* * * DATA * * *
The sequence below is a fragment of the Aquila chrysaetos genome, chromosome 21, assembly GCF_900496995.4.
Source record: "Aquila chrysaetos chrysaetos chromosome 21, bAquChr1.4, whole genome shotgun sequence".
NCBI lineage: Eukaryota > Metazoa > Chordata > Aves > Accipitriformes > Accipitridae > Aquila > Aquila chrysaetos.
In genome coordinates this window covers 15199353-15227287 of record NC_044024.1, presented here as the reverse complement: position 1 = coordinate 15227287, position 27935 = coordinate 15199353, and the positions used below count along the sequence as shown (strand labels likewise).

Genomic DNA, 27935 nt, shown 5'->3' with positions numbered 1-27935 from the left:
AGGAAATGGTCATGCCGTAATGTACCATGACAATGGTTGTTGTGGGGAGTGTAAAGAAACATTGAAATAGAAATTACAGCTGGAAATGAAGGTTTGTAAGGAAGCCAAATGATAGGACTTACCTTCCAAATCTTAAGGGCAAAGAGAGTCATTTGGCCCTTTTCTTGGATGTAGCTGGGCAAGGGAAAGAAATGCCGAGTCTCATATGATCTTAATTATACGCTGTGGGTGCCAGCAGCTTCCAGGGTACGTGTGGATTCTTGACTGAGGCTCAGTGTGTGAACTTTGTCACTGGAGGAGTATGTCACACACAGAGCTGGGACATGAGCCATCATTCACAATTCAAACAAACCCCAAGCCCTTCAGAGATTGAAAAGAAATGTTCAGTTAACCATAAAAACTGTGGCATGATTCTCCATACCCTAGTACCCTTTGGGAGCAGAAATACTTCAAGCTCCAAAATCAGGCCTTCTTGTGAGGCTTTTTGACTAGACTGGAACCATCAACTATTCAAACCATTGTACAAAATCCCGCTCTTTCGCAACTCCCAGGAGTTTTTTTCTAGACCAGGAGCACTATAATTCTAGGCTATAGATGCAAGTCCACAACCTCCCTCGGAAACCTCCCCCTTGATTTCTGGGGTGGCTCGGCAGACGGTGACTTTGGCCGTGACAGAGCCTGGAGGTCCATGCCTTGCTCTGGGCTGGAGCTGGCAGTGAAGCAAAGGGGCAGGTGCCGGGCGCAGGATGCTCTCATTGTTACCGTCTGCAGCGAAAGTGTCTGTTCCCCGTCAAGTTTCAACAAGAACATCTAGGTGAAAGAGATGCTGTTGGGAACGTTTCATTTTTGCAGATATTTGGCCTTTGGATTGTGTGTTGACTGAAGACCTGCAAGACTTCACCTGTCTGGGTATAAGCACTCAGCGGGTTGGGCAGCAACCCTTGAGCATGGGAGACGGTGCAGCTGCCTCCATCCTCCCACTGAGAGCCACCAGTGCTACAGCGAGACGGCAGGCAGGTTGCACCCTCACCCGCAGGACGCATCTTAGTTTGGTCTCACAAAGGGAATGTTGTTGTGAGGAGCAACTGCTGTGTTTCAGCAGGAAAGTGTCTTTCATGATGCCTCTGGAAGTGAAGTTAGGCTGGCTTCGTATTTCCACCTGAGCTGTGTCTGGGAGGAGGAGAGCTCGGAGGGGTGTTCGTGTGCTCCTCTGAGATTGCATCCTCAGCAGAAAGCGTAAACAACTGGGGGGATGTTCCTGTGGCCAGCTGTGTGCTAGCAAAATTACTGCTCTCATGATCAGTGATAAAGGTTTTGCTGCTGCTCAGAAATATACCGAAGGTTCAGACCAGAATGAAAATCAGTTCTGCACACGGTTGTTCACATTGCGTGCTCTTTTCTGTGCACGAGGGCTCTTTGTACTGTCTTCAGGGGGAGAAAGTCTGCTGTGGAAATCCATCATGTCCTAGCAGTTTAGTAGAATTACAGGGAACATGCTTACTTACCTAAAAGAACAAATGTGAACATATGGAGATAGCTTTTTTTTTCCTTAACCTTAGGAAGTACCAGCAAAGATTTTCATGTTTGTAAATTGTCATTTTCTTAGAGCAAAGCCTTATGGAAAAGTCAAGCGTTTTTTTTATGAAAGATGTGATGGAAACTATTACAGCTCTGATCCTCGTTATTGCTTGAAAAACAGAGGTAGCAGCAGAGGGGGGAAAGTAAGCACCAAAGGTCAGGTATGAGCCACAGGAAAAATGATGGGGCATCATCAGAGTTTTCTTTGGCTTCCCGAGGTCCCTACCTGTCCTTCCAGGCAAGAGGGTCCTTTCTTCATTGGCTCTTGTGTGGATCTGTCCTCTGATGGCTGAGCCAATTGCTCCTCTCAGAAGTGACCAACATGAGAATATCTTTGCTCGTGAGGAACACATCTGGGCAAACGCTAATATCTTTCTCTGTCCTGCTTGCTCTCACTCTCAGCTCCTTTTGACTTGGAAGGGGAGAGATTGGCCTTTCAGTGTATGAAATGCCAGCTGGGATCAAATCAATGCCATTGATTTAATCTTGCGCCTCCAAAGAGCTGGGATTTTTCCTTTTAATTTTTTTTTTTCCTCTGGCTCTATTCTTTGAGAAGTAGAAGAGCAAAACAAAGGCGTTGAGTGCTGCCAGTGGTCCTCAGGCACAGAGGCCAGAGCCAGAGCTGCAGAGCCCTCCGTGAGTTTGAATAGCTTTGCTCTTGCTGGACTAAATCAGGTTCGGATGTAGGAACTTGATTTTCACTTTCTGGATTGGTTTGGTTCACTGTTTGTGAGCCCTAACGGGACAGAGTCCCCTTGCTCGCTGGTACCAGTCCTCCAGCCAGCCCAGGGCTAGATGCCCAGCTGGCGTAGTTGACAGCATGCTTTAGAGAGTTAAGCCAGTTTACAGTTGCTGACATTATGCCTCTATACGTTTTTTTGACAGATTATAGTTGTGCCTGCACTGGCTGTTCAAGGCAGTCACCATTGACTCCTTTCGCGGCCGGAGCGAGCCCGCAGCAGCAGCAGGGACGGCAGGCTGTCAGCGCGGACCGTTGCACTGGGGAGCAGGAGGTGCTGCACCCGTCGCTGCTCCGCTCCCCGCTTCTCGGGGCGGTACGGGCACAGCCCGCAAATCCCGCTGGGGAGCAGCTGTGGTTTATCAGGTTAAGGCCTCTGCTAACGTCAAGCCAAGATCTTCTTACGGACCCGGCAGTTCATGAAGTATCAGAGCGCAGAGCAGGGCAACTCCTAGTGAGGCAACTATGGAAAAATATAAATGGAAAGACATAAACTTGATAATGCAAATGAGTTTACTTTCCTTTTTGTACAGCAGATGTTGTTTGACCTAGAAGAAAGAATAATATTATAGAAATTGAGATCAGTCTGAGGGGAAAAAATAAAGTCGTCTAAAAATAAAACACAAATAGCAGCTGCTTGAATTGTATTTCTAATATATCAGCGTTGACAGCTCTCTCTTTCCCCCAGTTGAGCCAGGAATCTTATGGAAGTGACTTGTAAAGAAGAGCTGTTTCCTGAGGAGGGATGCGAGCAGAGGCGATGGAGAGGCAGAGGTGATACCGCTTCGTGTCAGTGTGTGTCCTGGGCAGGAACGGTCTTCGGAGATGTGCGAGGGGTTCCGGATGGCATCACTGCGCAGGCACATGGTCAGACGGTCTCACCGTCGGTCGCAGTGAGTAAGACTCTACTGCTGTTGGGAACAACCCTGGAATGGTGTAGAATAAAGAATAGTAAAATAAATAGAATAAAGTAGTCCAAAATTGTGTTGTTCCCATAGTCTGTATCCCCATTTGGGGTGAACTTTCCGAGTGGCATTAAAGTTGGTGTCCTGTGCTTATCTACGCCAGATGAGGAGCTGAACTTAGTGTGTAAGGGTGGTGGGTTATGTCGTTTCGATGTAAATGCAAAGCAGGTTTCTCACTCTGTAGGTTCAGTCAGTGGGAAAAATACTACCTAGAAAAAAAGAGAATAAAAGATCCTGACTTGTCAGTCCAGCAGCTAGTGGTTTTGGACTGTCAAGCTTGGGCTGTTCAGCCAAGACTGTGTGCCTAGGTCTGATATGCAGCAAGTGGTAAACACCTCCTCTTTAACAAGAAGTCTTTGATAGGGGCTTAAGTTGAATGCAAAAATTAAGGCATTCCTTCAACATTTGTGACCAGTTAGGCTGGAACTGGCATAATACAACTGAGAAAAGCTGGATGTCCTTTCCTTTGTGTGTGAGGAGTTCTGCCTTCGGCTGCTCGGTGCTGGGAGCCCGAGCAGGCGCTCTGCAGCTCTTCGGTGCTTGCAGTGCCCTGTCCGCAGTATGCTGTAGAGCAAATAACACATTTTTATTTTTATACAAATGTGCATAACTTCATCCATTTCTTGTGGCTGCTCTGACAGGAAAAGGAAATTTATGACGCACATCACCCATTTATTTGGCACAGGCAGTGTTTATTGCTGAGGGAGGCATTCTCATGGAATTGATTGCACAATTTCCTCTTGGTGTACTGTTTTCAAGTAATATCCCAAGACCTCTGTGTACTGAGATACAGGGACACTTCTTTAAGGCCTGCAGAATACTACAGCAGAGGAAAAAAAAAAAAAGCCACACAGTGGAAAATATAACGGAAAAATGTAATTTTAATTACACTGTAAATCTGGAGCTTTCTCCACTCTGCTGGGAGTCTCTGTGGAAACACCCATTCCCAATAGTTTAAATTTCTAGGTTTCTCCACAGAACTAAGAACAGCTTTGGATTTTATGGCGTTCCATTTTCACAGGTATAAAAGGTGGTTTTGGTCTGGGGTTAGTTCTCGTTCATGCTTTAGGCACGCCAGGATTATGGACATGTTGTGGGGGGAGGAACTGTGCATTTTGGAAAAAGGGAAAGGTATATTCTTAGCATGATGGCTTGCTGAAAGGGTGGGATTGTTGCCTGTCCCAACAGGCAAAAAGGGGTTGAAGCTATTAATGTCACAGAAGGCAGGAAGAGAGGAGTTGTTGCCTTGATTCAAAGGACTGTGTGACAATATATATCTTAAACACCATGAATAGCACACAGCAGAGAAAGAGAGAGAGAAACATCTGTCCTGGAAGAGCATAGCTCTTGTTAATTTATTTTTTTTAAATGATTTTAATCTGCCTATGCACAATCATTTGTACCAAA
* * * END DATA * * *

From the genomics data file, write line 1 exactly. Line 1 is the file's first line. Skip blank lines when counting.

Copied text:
The sequence below is a fragment of the Aquila chrysaetos genome, chromosome 21, assembly GCF_900496995.4.